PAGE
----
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Moves to unseat Asian Football Confederation president Mohammed bin Hammam are gaining momentum with his key challenger claiming support for his “autocratic” rule is evaporating.

Bahrain’s Shaikh Salman Ebrahim Al Khalifa will stand against Bin Hammam for his FIFA executive committee seat on May 8 after several recent moves by the current incumbent upset factions within the governing body.

“I know president Bin Hammam very well. We all supported him in the beginning but I think that vote of trust we gave him, I am very sorry to say, we have created a dictator,” Shaikh Salman said in comments emailed to AFP.

“He is not for all but for himself. We think there is a line that has been drawn and this line has been crossed. His autocratic decisions have divided Asian football.”

Asia has four seats on the FIFA executive committee – South Korea’s Chung Mong-Joon as vice president, Japan’s Junji Ogura from East Asia, Thailand’s Worawi Makudi from Southeast Asia, and Bin Hammam.

The Qatari’s is the only position up for election.

While Bin Hammam’s presidency of the AFC does not expire until 2011, he has indicated that if he loses his FIFA seat then he will also stand down as AFC chief.

Shaikh Salman claims not to be interested in the AFC post, only the FIFA position.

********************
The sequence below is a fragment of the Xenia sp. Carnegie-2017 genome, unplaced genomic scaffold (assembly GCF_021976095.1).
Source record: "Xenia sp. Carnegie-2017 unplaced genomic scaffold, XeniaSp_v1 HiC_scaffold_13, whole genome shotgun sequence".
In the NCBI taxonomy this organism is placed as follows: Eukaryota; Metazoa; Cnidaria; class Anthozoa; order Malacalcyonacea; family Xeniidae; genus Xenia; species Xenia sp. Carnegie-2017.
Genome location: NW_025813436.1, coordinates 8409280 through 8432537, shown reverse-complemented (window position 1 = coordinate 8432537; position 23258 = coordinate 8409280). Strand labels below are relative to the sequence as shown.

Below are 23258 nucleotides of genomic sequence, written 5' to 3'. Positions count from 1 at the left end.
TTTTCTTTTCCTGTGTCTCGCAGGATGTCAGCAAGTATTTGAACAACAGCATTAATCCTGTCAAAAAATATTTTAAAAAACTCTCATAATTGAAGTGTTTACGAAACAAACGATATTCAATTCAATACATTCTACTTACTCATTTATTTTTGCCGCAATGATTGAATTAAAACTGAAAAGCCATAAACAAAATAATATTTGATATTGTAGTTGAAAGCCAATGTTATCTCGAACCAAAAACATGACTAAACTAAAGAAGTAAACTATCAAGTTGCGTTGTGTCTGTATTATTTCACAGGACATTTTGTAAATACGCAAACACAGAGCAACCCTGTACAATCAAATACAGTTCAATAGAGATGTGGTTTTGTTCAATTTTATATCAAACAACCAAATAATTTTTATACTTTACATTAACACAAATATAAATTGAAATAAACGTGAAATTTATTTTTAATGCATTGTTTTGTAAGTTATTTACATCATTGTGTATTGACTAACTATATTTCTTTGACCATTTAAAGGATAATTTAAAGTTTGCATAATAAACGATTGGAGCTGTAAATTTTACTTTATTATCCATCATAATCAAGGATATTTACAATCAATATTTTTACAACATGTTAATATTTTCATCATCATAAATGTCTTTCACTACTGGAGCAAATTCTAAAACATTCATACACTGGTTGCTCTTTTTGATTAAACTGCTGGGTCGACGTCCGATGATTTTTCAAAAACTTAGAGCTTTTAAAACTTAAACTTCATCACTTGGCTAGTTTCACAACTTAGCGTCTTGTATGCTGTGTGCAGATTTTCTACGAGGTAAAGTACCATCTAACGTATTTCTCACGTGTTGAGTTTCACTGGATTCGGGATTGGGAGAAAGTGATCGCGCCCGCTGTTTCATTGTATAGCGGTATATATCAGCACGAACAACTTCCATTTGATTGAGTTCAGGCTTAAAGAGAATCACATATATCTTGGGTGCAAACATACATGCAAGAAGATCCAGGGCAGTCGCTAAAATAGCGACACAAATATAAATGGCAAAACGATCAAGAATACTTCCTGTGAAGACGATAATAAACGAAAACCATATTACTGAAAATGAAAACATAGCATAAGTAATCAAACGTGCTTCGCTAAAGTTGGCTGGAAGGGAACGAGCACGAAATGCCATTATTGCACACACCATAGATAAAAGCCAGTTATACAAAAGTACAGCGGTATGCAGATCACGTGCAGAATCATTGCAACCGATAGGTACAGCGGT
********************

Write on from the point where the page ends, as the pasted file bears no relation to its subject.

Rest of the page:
“Whether he stays as AFC president or doesn’t stay does not matter to me,” he said. “I have no intention of running for AFC president.”

Several key Bin Hammam proposals have proved controversial.

They include his plan to move the AFC headquarters out of Malaysia, a proposed 12-year marketing deal with World Sport Group and amendments to the AFC statutes that would strengthen his power.

At a meeting last week, Salman said 19 of the AFC’s 46 affiliated football associations pledged their support to him, leaving him just short of a majority.

A vote will be held at the AFC Congress on May 8 in Kuala Lumpur and the votes of the 10 members of the Association of Southeast Asian Nations (ASEAN) could be crucial.

Bin Hammam has been busy visiting the ASEAN region to shore up support with sources close to the president saying he was confident of prevailing, with just Malaysia and Cambodia against him.

However, according to a letter obtained by AFP, his support may not be as solid as he thinks.

Sent by ASEAN Football Federation president Seri Ahmad Rithauddeen to FIFA chief Sepp Blatter, it shows potential discontent.

“The AFC, and in particular its leadership, should strictly follow the FIFA Code of Ethics which states that officials shall represent FIFA, the confederations, associations, leagues and clubs honestly, worthily, respectably, and with integrity,” the letter said.

“I urge you to strongly reiterate this message to the AFC, and in particular, to its leadership.”

Bin Hammam was due in Zurich Monday for FIFA meetings.

“I don’t want to say anything right now,” he told AFP over the weekend. “I will have my say when the time is right.”

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